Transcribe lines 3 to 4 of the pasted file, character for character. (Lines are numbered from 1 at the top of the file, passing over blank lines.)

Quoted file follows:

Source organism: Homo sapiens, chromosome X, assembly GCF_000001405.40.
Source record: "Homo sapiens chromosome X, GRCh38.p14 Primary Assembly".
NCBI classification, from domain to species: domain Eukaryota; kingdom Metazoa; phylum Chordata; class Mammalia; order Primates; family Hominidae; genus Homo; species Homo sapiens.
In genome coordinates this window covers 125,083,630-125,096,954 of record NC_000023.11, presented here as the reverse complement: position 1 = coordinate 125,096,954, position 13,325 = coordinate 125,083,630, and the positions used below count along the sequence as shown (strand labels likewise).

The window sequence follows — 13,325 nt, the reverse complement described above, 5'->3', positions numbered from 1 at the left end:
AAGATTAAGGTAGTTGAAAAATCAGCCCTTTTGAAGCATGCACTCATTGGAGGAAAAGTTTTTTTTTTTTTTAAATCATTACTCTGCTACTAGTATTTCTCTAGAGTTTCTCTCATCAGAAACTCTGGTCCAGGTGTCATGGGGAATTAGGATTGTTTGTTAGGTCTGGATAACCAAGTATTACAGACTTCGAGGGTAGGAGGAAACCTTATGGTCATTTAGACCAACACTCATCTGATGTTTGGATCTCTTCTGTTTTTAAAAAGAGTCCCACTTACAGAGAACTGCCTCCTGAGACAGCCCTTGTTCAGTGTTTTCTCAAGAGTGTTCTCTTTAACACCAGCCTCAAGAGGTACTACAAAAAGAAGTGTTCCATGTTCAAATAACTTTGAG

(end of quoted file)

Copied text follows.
NCBI classification, from domain to species: domain Eukaryota; kingdom Metazoa; phylum Chordata; class Mammalia; order Primates; family Hominidae; genus Homo; species Homo sapiens.
In genome coordinates this window covers 125,083,630-125,096,954 of record NC_000023.11, presented here as the reverse complement: position 1 = coordinate 125,096,954, position 13,325 = coordinate 125,083,630, and the positions used below count along the sequence as shown (strand labels likewise).